CBS, Time Warner Promoting Fight St. Louis Group Calls For Kroenke To Chip In Goodell Says L.A. Stadiums Appear "Viable" NBC Ratings Down For NHL Over Weekend Ressler Saw Value In Hawks, Market Outlook Murky For Dodgers' RSN After Deal Collapse Silver Apologizes For Not Consulting Heat NFLPA Could Sue Over Hardy Suspension Comcast Drops Plans To Acquire TWC Renderings Released For Raiders-Chargers Stadium
Upcoming Conferences and Events
SUPERBOWL.COM: A TEST IN BIG-EVENT ONLINE PRODUCTION
Published January 26, 1996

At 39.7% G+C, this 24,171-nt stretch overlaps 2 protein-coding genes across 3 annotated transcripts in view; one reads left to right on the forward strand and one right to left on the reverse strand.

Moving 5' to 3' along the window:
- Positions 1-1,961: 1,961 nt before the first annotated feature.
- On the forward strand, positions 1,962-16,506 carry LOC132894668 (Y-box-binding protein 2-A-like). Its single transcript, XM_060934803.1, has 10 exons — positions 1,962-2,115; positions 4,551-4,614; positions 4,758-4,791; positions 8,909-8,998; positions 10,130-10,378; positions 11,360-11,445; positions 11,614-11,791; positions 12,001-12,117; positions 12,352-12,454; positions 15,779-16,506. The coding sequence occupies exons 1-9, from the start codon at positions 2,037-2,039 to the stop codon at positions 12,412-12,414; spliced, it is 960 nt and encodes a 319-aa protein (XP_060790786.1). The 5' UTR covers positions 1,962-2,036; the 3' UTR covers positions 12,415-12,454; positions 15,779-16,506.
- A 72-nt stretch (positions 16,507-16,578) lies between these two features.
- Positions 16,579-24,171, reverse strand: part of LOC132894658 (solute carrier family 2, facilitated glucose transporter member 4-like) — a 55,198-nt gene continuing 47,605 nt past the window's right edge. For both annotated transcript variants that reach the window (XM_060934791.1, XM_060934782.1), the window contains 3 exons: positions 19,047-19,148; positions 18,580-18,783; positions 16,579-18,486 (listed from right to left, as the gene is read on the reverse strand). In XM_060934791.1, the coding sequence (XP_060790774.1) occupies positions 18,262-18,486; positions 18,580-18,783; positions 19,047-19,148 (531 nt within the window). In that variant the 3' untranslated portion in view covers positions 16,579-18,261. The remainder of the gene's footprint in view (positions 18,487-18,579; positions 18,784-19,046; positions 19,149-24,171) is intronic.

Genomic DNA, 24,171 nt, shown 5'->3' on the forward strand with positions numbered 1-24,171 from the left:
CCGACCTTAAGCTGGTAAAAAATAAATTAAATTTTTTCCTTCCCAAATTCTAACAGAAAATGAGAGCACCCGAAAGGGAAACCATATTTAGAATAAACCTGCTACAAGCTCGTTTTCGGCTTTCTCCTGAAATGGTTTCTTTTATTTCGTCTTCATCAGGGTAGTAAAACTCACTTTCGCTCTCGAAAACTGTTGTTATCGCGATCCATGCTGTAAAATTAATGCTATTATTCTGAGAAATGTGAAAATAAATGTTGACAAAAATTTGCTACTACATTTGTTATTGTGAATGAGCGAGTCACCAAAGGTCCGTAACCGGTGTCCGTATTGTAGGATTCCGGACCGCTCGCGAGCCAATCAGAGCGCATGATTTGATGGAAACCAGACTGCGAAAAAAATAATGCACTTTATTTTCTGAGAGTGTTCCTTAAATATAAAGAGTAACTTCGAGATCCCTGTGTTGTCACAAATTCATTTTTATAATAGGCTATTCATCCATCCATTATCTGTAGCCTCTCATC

The official Super Bowl site on the World Wide Web, produced in a partnership by the NFL, NBC and Microsoft, is located at superbowl.com. Superbowl.com operators estimate that the site received over 600,000 hits a day after the conference championships and will average close to one million hits over the final weekend. Execs at both NBC and the NFL said they are pleased with their results, despite the short start-up time for development. BACKGROUND: NBC Sports Senior VP/Programming Jon Miller told THE DAILY that they saw the Web as a "blank screen." Miller: "We wanted to move the needle forward and were able to use our great partnership with the NFL to create an even bigger internet presence. We wanted to push the envelope to find out all we could." Ann Kirschner, VP/NFL Enterprises, said the site is the "most ambitions integration of a live event on the internet," and said the league and now has a "nice growing entity" on the Web where they "can hang a lot of multimedia" in the future. POINT, CLICK ... AND CASH IN? The site has the support of eight advertisers, but is backed primarily by Microsoft, which paid $225,000 for title sponsorship. Sponsors: Cathay Pacific Airlines, Visa, Time Warner, Ziff Davis, MCI Music Now, Sony, Oscar Meyer, and MCI Marketplace. Advertisers were given a choice of paying either $100,000 for a banner or four cents every time a browser hits the advertisers page. According to Andrew Batkin of Interactive Marketing, the firm in charge of selling online ads, every sponsor has opted for the pay-per-visit route. Batkin said even the sponsors "who haven't been affiliated with the page for long will pay at least $25,000, so advertisers, depending on their time with us will pay anywhere from $25,000 and up." Miller said NBC has made money on the venture. Miller: "We are pleasantly surprised on the amount of interest shown by advertisers. NBC is doing quite well with this." Kirschner added, "We've hit our projections right on the button." NEXT YEAR, AND BEYOND: Batkin said, if involved in a similar project in '97, they would like more official NFL/Super Bowl sponsors to participate. But he did note the late start of this year's effort, adding, "There was no history to the traffic and no guarantee of what traffic would be like." Kirschner said the league is learning how sponsors gain value out of an online presence, with the ideal future advertiser having a more integrated, creative approach -- through links to their own Web presence. Batkin also predicted the trend will be for sponsors to become more interactive and contextual on Web sites through promotions and sweepstakes where sponsors can link and send traffic to their own Web sites. Miller said NBC will continue its foray into sports cyberspace, with plans for a Web presence with the NBA and professional golf (THE DAILY).